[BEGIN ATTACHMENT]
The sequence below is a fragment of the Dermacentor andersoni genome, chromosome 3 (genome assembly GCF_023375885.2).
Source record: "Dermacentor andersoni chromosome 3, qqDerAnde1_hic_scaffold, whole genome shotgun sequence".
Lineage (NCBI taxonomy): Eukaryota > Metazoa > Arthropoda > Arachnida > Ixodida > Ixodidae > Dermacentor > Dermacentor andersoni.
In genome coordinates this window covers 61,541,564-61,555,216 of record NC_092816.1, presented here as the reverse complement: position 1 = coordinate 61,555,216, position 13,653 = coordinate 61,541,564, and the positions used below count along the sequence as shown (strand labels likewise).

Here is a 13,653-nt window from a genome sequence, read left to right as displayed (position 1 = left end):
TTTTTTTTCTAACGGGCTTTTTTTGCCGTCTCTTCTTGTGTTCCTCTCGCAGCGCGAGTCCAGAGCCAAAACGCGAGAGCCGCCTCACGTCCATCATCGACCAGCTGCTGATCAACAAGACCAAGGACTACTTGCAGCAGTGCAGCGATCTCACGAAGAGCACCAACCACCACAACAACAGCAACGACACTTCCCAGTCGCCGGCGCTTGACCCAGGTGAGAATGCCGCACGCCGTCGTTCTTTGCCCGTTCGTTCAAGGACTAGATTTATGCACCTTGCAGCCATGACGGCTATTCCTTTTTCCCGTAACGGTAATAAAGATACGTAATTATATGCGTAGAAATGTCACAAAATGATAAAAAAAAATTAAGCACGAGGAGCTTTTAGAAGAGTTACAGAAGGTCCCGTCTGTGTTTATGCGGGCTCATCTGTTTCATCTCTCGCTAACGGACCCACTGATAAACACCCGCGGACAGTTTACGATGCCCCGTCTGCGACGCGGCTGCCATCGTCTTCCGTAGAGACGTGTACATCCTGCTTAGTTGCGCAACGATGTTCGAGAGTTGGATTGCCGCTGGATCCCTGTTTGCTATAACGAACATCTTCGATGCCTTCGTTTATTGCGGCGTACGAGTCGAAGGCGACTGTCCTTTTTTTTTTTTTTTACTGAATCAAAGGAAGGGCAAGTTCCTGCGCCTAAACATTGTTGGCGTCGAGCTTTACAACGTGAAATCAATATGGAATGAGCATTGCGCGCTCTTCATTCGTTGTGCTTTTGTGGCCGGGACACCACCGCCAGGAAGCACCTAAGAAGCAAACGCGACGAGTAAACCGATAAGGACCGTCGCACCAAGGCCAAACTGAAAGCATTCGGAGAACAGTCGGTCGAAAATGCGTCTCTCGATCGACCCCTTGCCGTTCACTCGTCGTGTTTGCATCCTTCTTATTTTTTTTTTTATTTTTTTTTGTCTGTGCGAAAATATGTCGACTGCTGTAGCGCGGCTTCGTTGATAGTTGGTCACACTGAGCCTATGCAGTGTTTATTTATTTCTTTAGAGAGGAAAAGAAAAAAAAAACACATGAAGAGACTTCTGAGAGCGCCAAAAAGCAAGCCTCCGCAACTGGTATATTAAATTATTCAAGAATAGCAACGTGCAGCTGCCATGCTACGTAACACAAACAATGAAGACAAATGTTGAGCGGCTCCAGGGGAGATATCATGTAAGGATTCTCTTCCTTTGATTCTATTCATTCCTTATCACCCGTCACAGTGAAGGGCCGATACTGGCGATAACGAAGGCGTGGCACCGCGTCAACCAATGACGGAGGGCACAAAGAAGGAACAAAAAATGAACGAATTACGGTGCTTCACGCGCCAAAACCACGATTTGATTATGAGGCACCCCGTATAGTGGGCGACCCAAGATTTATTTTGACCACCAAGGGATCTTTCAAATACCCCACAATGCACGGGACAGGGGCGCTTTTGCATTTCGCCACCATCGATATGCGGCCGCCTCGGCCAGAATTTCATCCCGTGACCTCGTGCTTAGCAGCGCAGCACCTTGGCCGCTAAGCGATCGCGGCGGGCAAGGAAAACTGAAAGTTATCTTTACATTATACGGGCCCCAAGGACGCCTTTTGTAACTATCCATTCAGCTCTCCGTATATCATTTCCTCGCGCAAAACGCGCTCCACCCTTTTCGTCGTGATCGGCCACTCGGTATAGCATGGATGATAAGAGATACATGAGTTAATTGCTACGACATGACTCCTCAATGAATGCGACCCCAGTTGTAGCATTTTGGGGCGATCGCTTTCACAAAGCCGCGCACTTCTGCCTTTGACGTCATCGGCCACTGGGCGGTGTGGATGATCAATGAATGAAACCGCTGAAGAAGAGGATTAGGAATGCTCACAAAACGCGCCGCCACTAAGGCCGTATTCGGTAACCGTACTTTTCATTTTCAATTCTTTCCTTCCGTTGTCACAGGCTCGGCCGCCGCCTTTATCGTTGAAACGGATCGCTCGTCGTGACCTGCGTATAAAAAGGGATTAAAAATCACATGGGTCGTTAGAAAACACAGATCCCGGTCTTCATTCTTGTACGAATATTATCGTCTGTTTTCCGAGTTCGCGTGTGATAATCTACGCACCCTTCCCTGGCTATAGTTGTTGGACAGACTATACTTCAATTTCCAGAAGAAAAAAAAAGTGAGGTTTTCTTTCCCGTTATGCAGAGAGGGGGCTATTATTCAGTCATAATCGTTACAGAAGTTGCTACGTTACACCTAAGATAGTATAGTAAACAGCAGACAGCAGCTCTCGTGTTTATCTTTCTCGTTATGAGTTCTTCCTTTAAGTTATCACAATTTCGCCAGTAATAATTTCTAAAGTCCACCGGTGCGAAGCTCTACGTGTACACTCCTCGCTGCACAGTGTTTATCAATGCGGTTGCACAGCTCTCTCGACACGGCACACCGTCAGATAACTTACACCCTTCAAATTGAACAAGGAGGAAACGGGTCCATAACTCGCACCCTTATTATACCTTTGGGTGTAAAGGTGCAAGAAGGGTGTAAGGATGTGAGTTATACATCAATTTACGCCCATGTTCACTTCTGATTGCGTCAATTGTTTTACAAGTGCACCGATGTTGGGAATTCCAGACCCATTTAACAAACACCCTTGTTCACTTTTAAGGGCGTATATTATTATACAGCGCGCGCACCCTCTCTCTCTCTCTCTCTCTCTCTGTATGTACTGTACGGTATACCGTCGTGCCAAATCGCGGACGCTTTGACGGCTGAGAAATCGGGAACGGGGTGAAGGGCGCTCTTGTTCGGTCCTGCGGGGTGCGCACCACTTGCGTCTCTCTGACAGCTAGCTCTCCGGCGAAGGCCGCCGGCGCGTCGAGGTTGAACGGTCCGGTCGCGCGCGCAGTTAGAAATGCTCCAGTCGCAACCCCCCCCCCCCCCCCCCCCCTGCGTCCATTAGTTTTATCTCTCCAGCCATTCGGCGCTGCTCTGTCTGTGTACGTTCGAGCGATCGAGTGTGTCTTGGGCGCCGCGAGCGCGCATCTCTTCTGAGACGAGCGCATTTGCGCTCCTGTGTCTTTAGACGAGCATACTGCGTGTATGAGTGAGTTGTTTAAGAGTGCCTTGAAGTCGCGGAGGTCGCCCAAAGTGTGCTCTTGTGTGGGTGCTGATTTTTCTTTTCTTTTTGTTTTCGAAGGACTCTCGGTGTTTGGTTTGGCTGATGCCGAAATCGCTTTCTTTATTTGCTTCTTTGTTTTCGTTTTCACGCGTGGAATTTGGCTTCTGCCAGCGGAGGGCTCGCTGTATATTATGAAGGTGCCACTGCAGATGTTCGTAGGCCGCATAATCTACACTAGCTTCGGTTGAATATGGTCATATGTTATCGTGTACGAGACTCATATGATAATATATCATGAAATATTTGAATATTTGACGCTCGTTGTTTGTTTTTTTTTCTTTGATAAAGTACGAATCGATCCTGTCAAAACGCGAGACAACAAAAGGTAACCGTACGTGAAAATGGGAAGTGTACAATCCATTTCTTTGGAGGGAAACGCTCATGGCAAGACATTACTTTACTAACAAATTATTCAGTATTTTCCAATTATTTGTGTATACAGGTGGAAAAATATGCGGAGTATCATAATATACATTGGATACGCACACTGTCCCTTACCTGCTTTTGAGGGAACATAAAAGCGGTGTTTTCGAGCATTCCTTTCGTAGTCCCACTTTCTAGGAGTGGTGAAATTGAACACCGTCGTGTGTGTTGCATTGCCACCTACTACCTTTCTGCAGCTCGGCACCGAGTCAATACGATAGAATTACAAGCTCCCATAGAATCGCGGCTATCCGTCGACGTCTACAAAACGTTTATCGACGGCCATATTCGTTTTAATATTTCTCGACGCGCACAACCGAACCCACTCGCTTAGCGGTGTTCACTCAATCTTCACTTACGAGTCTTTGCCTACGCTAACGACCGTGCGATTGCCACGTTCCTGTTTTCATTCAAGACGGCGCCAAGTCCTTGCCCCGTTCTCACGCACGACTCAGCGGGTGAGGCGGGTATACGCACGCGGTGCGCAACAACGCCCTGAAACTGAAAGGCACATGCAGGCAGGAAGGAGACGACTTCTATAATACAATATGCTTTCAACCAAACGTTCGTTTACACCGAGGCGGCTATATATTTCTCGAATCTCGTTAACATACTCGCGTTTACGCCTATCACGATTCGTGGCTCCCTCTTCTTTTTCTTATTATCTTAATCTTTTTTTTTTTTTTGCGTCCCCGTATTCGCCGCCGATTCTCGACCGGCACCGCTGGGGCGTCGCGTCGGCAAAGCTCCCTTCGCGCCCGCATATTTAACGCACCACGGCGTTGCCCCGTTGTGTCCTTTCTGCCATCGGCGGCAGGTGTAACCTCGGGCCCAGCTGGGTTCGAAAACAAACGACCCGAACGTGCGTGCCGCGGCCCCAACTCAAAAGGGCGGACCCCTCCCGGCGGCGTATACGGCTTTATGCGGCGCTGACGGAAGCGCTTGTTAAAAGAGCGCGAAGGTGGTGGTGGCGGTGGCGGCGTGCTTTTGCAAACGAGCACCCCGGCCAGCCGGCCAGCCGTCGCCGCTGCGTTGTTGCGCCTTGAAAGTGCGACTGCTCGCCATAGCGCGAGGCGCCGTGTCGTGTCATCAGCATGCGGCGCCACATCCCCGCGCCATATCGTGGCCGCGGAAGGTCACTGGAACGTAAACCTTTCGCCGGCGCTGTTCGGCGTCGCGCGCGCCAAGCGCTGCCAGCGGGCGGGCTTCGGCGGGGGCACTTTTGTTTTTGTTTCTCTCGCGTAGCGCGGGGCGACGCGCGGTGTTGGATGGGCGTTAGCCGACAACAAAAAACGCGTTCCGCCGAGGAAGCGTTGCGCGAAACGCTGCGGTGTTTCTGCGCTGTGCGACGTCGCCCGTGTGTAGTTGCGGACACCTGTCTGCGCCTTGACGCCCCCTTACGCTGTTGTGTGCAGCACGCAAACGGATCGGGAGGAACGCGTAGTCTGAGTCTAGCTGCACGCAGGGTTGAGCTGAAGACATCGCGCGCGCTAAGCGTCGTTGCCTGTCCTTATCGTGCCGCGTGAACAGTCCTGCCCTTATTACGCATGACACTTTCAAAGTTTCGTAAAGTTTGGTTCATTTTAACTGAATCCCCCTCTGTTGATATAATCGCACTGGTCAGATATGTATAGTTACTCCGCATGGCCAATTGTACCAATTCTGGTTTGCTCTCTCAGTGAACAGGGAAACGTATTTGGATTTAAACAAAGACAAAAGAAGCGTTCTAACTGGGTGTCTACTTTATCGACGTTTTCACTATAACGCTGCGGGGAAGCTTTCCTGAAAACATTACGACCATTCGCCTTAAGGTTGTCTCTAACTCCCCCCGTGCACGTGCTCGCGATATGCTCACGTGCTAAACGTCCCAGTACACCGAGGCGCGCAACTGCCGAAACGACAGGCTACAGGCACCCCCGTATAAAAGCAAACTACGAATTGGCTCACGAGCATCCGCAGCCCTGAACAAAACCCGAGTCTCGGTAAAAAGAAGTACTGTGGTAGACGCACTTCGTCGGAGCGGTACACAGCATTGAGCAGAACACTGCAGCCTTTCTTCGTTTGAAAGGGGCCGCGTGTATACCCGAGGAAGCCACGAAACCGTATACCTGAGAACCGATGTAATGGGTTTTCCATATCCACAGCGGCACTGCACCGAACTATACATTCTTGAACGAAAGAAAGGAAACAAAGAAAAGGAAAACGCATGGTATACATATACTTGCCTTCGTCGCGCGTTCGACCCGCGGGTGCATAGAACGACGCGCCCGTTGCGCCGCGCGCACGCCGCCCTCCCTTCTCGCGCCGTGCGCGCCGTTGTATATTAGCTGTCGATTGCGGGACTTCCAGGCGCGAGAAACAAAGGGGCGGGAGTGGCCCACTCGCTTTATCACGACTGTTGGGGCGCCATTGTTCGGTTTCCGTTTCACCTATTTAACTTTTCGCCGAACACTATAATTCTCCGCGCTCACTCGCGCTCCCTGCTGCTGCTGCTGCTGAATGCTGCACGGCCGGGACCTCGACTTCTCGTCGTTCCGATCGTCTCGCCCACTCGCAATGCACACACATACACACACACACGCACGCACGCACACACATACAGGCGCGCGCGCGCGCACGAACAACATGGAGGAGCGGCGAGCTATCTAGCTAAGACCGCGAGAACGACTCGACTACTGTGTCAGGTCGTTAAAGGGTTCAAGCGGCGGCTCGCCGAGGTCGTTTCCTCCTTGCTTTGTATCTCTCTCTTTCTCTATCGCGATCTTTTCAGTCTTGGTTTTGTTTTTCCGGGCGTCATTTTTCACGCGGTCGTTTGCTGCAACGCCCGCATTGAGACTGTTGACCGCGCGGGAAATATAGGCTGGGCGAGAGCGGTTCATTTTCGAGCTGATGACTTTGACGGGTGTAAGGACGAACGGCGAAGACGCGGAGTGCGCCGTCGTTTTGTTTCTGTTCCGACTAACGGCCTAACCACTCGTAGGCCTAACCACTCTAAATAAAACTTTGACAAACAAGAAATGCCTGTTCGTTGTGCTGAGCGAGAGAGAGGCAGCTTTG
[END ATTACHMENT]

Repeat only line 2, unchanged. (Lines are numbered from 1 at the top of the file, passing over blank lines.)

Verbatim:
Source record: "Dermacentor andersoni chromosome 3, qqDerAnde1_hic_scaffold, whole genome shotgun sequence".